An Encounter with Trojan Nap

[Update: February 14, 2013] We recently encountered a stealthy malware that employs extended sleep calls to evade automated analysis systems capturing its behavior. It further makes use of the fast flux technique in order to hide the identity of the attacker controlling it. We call it Trojan Nap. The purpose of this blog is to share the technical details of the execution steps by Nap.

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Figure 1. Malicious domain and the downloadable executable

When the malicious code gets executed, as shown in Figure 1, it sends an HTTP request to the domain "wowrizep.ru" requesting the file "newbos2.exe."

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Figure 2. Code of NAP making sleep call

After this, per the code in Figure 2, a call to SleepEx() with 0x0927C0 as its timeout parameter and the alterable value set to false are made. The value 0x0927C0 resolves to 600,000 milliseconds or, in other words, resolved to a 10-minute timeout. By setting the alterable to false, the malware ensures that the function does not return until the timeout period has elapsed. Since automated analysis systems are configured to execute a sample within a specified time frame, by executing a sleep call with a long timeout, Nap can prevent an automated analysis system from capturing its malicious behavior. Besides making a call to the function SleepEx(), the code also makes a call to the undocumented API NtDelayExecution() for performing sleep.

When the code of Trojan Nap is executed in a controlled environment, the behavior is pretty much the same as when it was observed executing the code in a debugger. As shown in Figure 3, the DNS request is sent to the domains wowrizep.ru and cagremub.ru.

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Figure 3. DNS request generated for the domains.

After receiving the DNS reply, a GET request is sent to the domain to fetch the newbos2.exe file as shown in Figure 4.

Blog4Figure 4. GET request generated by the NAP

The two domains, "wowrizep.ru" and "cagremub.ru," appear to be a part of the fast flux network. Normally, fast flux networks are used when the attacker wants to be extra careful to hide their identity. In contrast to a typical fast flux setup where multiple IPs are returned in a DNS response, this one returns a single IP, which looks like another attempt to appear normal. As shown in Figure 5, when the domain is resolved multiple times (10 seconds apart), each time the domain's resolution resulted in a different IP. The IPs are most probably zombies acting as front-end flux agents giving cover to the actual botherder.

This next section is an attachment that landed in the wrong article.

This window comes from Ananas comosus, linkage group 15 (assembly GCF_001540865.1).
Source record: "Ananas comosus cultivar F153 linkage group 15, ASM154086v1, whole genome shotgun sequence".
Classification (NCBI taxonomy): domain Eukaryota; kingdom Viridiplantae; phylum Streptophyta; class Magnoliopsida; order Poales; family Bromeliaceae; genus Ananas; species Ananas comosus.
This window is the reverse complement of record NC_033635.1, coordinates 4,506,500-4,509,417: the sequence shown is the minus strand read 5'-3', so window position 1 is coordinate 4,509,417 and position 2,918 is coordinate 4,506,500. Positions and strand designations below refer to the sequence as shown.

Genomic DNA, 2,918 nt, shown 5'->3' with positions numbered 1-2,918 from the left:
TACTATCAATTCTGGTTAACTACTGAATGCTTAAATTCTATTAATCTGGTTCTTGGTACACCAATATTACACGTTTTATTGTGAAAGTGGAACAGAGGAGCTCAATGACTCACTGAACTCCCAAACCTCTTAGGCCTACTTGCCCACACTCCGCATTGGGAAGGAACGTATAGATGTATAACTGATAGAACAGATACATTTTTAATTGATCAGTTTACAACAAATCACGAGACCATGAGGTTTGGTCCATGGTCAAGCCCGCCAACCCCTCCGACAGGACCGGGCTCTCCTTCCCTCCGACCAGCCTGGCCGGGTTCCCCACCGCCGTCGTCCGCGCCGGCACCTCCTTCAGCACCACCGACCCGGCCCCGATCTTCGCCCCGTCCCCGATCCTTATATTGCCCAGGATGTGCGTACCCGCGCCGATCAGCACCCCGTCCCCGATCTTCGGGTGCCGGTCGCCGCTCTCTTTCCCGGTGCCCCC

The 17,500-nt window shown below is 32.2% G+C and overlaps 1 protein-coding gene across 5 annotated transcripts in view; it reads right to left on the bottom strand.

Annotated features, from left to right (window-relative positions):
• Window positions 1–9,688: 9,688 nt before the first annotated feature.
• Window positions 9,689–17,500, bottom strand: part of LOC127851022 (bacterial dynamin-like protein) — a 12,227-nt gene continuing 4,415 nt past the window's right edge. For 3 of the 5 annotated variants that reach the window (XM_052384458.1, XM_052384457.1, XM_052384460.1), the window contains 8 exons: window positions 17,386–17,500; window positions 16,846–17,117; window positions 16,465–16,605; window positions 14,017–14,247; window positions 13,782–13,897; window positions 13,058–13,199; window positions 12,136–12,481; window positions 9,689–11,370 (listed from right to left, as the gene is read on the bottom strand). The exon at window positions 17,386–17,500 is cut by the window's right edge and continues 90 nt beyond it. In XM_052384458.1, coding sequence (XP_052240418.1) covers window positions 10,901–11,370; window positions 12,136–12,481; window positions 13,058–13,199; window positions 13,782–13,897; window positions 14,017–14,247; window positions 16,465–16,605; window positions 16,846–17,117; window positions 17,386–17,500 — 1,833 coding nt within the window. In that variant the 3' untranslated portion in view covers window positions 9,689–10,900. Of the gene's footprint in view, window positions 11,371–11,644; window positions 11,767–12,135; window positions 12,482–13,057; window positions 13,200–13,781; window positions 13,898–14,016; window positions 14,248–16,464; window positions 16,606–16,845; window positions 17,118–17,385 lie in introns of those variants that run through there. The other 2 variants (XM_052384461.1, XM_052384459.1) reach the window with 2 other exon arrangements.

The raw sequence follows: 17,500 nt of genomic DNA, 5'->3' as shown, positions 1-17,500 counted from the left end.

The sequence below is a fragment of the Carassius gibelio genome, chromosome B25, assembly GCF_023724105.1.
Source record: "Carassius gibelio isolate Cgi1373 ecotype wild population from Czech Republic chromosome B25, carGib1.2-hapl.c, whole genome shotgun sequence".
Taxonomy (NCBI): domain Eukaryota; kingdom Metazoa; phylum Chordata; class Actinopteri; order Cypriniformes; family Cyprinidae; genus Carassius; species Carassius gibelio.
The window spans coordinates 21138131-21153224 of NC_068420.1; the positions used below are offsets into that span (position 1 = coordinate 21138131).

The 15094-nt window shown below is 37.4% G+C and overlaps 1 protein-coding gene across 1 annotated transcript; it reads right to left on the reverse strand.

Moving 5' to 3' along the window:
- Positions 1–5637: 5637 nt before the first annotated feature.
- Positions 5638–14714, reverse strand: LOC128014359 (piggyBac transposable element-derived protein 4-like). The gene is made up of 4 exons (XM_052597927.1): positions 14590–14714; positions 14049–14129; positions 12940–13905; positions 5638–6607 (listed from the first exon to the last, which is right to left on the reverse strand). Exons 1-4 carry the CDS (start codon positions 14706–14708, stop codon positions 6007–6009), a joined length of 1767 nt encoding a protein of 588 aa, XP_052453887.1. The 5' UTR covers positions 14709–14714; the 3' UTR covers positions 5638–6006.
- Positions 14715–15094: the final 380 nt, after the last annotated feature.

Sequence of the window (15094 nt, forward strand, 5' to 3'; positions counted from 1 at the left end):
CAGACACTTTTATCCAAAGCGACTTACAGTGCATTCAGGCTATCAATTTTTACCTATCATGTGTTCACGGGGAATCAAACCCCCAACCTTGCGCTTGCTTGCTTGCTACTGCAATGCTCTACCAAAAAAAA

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Figure 5. Resolution of the domains

Table 1 shows some of the IPs for the domain wowrizeep.ru. These IPs are spread across the globe. Almost each IP is in a different country.  

IP Address Location
87.110.154.119 87.110.154.119 LATVIA, RIGA LATVIA, RIGA
151.0.53.22 151.0.53.22 UKRAINE, DONETS'KA OBLAST', MAKIYIVKA UKRAINE, DONETS'KA OBLAST', MAKIYIVKA
111.252.26.52 111.252.26.52 TAIWAN, PROVINCE OF CHINA, T'AI-WAN, TAIPEI TAIWAN, PROVINCE OF CHINA, T'AI-WAN, TAIPEI
66.212.137.147 66.212.137.147 UNITED STATES, PENNSYLVANIA, PITTSBURGH UNITED STATES, PENNSYLVANIA, PITTSBURGH
92.46.244.77 92.46.244.77 KAZAKHSTAN, ALMATY CITY, ALMATY KAZAKHSTAN, ALMATY CITY, ALMATY

Table 1. Resolution of the domain wowrizep.ru

As shown in Figure 6, a very low value of TTL (0) ensures that neither the intermediate DNS servers nor the end host caches the DNS/IP mapping. This way each time when

the domain is contacted by malware, it will be a new DNS lookup and the attacker can keep on providing new IPs.

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Figure 6. TTL value for the domain wowrizep.ru

When the file newbos2.exe is downloaded from the domain wowrizep.ru and is executed, it adds itself in the registry key.

\REGISTRY\MACHINE\SOFTWARE\Microsoft\Windows\CurrentVersion\Run\"SonyAgent"=c:\newbos2.exe

The change to the registry key CurrentVersionRun ensures that the code gets executed each time when the computer is booted. It also makes use of the function RegOpenKeyExW() to check for the presence of the registry key SOFTWARE\Far\Plugins\FTP\Hosts.

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Figure 7. Malicious code opening FTP registry keys

After the first execution the downloaded code resets the permission to hide itself and opens high TCP ports for listening. Some of the ports that we have observed are 49163, 49172, and 49175. It then communicates to the external domains. Some of the domains to which the communication goes are shown in Table 2.